Girls' schooling: a priority for Niger - UNICEF and partners committed for a back-to-school without gender disparities

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Do not turn off the light in our eyes, do not trample on our dreams © UNICEF Niger/2019/Islamane

Juan Haro

Niger has made significant progress since 2001 in expanding access to education, particularly girls and adolescents. Being able to go to school has now become a reality for many children in Niger. The reality shows how opportunities for girls continue to expand aiming to unlock the potential of the country´s future. However, despite the important legal achievements in terms of equity, disparities remain unsolved.

"For the schooling of girls, I commit myself personally. I particularly commend this initiative as it aims to encourage communities to define and carry out their own actions for the education of their children'' said Dr. Malika Issoufou First Lady of the Republic of Niger.

"I encourage this inclusive approach that promotes the aspirations, ideas, and talent of girls in a social transformation perspective for the happiness of all in the near future'' she affirmed.

Girls continue to face extremely reduced chances to access education. In Niger, 56.3% of girls and 50.1% of boys aged 7 to 16 are out of school. Girls are deprived of their right to education and do not acquire the knowledge and skills they need to realize their potential throughout their lives.

In this context, UNICEF, in partnership with the Japan International Cooperation Agency (JICA), the Government of Niger, the Government of the Kingdom of Norway, the Technical and Financial Partners, NGOs, civil society and communities, joined efforts to organize regional forums in Niger with a firm goal: schooling girls and reducing inequalities.

"A recent survey conducted by the Ministry of Primary Education to count school-aged children in 35 communes revealed that more than 53,000 children, including nearly 31,000 girls, are not at school." said Dr. Daouda Mamadou Marthé, Minister of Primary Education, Literacy, Promotion of National Languages and Civic Education.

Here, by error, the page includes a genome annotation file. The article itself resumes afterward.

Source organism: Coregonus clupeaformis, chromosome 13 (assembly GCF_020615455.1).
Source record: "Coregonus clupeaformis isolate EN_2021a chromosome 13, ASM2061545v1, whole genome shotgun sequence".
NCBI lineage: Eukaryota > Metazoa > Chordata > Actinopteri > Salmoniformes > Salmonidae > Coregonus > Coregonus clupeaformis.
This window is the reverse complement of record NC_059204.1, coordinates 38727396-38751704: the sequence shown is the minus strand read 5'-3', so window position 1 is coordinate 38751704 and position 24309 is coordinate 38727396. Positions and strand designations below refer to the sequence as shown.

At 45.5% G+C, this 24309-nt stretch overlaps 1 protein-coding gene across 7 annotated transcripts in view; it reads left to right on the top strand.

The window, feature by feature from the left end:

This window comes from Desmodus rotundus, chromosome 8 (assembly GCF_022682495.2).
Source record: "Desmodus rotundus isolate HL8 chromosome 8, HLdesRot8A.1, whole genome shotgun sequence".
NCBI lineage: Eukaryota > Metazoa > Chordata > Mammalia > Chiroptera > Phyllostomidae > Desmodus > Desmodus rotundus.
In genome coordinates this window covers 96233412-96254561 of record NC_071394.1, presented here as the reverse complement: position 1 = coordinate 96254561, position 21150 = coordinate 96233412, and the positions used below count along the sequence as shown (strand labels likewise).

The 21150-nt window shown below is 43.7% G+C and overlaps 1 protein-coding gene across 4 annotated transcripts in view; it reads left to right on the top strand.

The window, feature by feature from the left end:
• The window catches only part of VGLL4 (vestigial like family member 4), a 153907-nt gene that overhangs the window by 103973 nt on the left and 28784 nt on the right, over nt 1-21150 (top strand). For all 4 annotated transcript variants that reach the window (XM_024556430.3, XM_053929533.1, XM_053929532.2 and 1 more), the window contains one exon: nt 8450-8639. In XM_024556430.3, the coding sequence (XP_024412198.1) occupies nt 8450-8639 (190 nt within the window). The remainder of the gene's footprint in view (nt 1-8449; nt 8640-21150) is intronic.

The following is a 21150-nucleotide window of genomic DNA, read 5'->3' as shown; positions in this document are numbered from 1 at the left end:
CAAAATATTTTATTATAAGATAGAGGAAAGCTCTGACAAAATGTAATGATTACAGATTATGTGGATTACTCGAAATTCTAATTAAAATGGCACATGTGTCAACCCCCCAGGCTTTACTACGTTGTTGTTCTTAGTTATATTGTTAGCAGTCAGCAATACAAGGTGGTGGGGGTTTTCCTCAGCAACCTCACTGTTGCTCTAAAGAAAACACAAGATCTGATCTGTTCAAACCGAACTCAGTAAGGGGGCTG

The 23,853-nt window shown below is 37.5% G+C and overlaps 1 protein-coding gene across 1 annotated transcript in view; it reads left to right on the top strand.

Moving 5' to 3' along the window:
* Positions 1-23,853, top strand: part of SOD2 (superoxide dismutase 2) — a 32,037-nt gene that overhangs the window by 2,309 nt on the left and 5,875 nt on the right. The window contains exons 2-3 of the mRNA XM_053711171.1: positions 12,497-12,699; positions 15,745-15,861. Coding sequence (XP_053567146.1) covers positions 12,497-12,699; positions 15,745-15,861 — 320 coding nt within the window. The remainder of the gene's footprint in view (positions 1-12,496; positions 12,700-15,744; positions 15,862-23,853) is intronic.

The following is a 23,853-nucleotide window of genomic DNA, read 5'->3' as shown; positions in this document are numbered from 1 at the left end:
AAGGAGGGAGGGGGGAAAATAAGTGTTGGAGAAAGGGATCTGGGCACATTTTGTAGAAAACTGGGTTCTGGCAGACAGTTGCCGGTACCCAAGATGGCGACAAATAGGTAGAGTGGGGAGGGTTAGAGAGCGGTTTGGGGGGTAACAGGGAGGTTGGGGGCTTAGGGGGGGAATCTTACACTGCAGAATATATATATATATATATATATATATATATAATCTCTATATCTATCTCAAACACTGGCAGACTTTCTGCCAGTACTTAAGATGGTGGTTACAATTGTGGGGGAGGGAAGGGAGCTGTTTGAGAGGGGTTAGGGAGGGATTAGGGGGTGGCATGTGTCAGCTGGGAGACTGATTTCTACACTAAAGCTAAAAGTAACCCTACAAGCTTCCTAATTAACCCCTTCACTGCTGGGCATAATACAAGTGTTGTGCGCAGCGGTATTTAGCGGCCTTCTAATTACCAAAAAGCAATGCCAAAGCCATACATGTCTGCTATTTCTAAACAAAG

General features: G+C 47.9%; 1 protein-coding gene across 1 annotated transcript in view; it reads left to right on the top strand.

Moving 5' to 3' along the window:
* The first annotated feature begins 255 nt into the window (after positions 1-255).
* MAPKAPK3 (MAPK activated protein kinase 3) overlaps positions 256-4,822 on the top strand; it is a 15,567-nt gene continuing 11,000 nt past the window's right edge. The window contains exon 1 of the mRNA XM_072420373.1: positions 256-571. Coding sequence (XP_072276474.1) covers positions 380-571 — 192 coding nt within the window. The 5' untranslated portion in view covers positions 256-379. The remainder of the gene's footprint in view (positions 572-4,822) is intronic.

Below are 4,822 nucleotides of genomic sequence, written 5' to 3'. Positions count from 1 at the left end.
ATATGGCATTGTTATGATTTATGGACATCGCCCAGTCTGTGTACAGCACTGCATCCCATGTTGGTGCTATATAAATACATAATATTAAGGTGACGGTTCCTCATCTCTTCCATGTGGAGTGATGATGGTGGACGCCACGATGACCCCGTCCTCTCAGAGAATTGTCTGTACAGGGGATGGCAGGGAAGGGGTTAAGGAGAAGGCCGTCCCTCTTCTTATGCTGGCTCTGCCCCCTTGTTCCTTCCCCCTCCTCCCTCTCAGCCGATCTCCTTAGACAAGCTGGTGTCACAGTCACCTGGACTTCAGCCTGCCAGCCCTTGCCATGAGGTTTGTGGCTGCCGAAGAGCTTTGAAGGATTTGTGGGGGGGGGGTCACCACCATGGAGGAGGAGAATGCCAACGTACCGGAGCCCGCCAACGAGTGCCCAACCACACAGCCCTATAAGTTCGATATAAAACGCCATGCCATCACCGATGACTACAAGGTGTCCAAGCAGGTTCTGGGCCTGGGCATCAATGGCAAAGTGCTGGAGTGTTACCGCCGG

"These forums will constitute a platform for exchange, consultation and commitment between the different actors in the development of education at the community level, through the Management Committees of School Establishments (CGDES) and the Mother Associations. Educators (AME)," explained Obata Eihiko, JICA Representative in Niger.

In addition, the Representative of the Government of the Kingdom of Norway affirmed that "it is not only the current generation, it is also the future of Niger's next generation"

‘’The introduction of an innovative new community-led approach to achieve a massive enrollment of girls in the first year of primary school is the main focus of our meeting today. Every girl, wherever she is, whoever she is, and whatever the circumstances in which she lives, deserves an environment that will allow her to access a quality education, keep her at school and benefit from the support of all stakeholders, starting with the community itself ’’ said UNICEF Representative in Niger, Felicite Tchibindat, during the launch ceremony.

Niger cannot develop its economic potential without making sure that half of its population (children under 15) has the opportunity to go to school and to contribute to the development of their families, their communities and their country.

For every girl in Niger, the right to education!

This initiative is generously supported by the JICA and the Government of the Kingdom of Norway